The Cottage Smallholder

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The Withersfield Village Fête. Old England at its best.

Gardener's Garters bought from the plant stall

Gardener's Garters bought from the plant stall

“You know the stand where people break crockery. How does that work? Are there prizes?”
I had watched fascinated as people threw wooden balls at shelves of crockery. Listening to the encouraging roars when someone managed to break something or at best create an avalanche that slid satisfactorily down the shelves, smashing the odd piece on its way.
“Ah!” Declared C conspiratorially, “no prizes. It’s done for the pure hell of it. In fact there’s lots of crockery in the Flea Market next door. You could buy it and smash it at home. Of course you’d have to clean up the mess.”

Yes there had been a pretty 1960’s tea service that I’d spotted in the Flea Market. I’d fancied buying it but knew that Danny would be grumpy if I sashayed into the cottage with yet another box of stuff.

Seraphina and I were at the Withersfield Village Fête. A proper old fashioned affair filled with the sort of stalls that I used to see at fêtes when I was a child. A coconut shy stood beside the tent housing the brass band. Amongst the highlights for me were the afternoon teas, beer tent, plant stall, grand raffle and of course a groaning book stall.

We weaved our way through hordes of children that had visited the face painting stand. A tall smart man in moleskin trousers bent down to examine the long black whiskers painted on the face of a small girl in a summer frock.
“Are you a lion or a pussy cat?”
She drew back a little and glanced up at her mum.
“I’m a pussy cat.”
“And very fine you look too.”

The smell of freshly cut grass, the threat of showers, the thin megaphone voice announcing that there was a bottle of vodka for ticket 247 – sadly not mine – sum up the delicious pleasure of a good church fête. The sense of a community coming together to raise money. It’s an integral part of an English summer.

We left for home laden with plants and books and passed a cricket team on another village green, beetling towards a tiny pavilion to avoid a shower. Tiny doll sized figures facing triumph or commiseration but for all, a large sustaining cricket tea.

If you live within driving distance the Withersfield Village Fête is well worth a visit next year.

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  1. Thanks Joey! You are so right that I’m not a Brit. I live in rural California. and while we have our share of local fairs and festivals, I’d never heard of a coconut shy before.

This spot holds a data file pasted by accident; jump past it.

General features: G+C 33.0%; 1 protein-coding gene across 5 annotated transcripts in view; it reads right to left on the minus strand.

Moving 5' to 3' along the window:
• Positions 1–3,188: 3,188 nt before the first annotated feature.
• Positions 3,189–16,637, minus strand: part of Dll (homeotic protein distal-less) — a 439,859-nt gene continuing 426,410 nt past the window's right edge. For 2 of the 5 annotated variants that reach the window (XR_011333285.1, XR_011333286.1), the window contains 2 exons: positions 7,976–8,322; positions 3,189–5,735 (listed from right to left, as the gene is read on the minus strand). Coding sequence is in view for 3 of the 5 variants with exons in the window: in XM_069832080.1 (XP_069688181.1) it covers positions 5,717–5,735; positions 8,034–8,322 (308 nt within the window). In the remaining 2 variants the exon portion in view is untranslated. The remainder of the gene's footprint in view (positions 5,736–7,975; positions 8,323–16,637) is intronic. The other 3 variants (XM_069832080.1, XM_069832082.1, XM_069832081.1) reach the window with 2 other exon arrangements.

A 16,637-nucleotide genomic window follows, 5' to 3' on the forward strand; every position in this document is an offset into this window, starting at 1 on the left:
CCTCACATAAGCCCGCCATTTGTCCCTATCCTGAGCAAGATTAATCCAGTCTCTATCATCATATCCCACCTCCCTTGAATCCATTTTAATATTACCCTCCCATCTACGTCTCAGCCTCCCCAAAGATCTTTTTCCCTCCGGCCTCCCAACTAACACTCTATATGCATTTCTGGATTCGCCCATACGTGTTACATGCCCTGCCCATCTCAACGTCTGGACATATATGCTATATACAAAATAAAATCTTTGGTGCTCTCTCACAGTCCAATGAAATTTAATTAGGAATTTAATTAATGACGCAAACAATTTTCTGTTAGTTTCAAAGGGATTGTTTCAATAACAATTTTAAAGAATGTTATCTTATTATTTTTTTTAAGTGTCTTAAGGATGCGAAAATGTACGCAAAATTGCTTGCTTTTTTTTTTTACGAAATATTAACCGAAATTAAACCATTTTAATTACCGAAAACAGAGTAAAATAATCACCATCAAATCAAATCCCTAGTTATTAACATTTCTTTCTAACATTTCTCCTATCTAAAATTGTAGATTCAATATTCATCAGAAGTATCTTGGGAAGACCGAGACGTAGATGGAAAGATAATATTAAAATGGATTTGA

2. Juanita

    A fete! How cool. Very “Mr Bean’s Holiday” 🙂

  3. lynnblok

    This is one of the things that I really miss about England

  4. …. I meant KNOCK them off.. doh!

  5. Della, possibly you are not a Brit, or don’t live in the rurals! A coconut shy is an integral part of any village / school fete.. tall poles with coconuts resting on the top of them.. You stand behind the line and throw wooden balls at them to know them off. If you do, you win the coconut! Ahh simple pleasures!. Plenty of village fairs round our way (herts/essex border) and often a bargain to be found and we all love a bargain. the bric a brac stall is always my weakness, one man’s rubbish is another man’s traeasure and all that. Have got many a wooden shelf (now sanded down and given new leases of life) functioning beautifully in my home from fairs gone by.

  6. You said “A coconut shy stood beside the tent housing the brass band.” What the heck is a coconut shy?

  7. Sandra

    I admire your restraint in not buying the tea-set – it must have been really difficult. I now have to curb my addiction for buying pretty china as I have far too much. I could probably set up a stall of my own!

  8. Ruthdigs

    You’ve re-awakened memories of my primary school fete – they had a smashing crockery stall all filled with blanks from the local Poole Pottery. Another favourite was trying to soak the teacher, and splat the rat. Ah – the nostalgia – lovely to hear there’s still some traditional fete’s going strong.

  9. KateUK

    Watch out for Gardeners Garters…it SPREADS!
    Best in a controlled space,VERY controlled.

  10. Magic Cochin

    We’ll have to do it all again next year and better? – crikey! No pressure then!

    It was a lovely surprise to see you and Seraphina at the our Village Fete. I’m pleased you enjoyed yourselves – BTW no-one bought the Meakin ‘Swirls’ tea set, I think it’s been taken to a local charity shop.


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